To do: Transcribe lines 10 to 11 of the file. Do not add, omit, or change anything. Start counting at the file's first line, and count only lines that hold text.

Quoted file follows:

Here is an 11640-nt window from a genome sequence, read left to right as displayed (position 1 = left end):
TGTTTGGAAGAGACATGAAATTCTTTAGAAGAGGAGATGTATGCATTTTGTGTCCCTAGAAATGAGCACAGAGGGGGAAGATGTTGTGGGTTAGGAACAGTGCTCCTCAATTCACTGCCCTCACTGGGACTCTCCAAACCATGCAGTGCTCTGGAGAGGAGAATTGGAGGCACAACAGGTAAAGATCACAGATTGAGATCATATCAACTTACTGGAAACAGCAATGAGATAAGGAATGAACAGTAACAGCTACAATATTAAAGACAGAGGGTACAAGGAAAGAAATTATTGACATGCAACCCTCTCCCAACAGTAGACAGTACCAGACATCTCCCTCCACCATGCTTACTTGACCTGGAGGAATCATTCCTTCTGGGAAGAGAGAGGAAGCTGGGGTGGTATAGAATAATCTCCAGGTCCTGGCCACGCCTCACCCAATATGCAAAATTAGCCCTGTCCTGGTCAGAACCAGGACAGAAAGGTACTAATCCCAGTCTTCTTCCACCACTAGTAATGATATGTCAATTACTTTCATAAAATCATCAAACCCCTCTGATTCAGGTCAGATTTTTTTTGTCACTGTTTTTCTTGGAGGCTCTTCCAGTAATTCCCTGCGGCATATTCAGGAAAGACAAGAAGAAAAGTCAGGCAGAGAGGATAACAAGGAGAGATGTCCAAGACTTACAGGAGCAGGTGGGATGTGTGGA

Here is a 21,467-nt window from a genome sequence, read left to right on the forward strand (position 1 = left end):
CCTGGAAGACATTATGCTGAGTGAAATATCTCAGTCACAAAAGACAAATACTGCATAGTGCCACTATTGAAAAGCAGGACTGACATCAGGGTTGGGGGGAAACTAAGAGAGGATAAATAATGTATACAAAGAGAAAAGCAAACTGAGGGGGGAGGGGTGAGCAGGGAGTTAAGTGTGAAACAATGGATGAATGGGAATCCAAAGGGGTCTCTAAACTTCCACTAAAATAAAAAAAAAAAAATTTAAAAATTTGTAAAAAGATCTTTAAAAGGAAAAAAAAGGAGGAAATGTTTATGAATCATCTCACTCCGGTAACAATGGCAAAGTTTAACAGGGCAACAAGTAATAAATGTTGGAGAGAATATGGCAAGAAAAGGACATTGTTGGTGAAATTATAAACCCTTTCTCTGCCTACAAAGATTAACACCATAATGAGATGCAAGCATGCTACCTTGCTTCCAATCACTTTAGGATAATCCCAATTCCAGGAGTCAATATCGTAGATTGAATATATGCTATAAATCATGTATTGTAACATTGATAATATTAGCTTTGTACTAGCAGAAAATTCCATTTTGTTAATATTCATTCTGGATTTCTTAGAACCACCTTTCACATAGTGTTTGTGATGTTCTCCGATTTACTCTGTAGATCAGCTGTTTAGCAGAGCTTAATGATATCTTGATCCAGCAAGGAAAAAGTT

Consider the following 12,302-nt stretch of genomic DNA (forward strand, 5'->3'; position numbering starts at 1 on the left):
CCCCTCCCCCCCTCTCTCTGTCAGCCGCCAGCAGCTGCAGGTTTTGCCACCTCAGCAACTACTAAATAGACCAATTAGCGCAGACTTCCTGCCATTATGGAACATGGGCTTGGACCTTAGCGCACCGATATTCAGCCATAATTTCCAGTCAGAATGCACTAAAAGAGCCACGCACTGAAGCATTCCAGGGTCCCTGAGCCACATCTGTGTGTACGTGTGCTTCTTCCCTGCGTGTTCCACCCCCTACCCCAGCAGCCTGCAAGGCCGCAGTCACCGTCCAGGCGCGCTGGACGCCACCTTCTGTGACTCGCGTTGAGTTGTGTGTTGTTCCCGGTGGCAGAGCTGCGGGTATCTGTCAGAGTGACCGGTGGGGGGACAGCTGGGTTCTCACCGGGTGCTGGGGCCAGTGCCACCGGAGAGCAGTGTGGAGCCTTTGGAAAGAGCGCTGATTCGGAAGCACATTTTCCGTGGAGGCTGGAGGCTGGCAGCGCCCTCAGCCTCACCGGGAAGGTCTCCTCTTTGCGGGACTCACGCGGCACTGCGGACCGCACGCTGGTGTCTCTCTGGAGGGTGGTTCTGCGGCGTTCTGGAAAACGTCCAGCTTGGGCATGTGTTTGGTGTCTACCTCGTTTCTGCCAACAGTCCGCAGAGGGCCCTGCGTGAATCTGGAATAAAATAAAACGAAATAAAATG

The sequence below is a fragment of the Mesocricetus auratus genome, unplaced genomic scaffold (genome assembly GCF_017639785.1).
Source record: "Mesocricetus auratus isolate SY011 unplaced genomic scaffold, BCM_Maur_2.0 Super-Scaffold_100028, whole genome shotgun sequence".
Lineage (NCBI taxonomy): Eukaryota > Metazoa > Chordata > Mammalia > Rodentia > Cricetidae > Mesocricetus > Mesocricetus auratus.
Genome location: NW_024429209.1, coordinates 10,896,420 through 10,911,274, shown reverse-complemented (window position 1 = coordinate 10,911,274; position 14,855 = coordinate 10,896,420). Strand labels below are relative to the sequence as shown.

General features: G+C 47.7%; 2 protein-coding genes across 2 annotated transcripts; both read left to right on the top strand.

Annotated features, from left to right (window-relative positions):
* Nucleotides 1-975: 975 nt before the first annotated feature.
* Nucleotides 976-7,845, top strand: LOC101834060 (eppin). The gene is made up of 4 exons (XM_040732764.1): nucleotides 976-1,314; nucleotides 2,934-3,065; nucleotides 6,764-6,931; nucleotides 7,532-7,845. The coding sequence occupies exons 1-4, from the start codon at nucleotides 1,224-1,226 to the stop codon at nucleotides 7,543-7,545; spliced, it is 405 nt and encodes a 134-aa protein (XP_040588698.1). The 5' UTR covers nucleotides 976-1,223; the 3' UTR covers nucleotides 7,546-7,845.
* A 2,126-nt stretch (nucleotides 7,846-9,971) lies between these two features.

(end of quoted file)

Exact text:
Genome location: NW_024429209.1, coordinates 10,896,420 through 10,911,274, shown reverse-complemented (window position 1 = coordinate 10,911,274; position 14,855 = coordinate 10,896,420). Strand labels below are relative to the sequence as shown.

General features: G+C 47.7%; 2 protein-coding genes across 2 annotated transcripts; both read left to right on the top strand.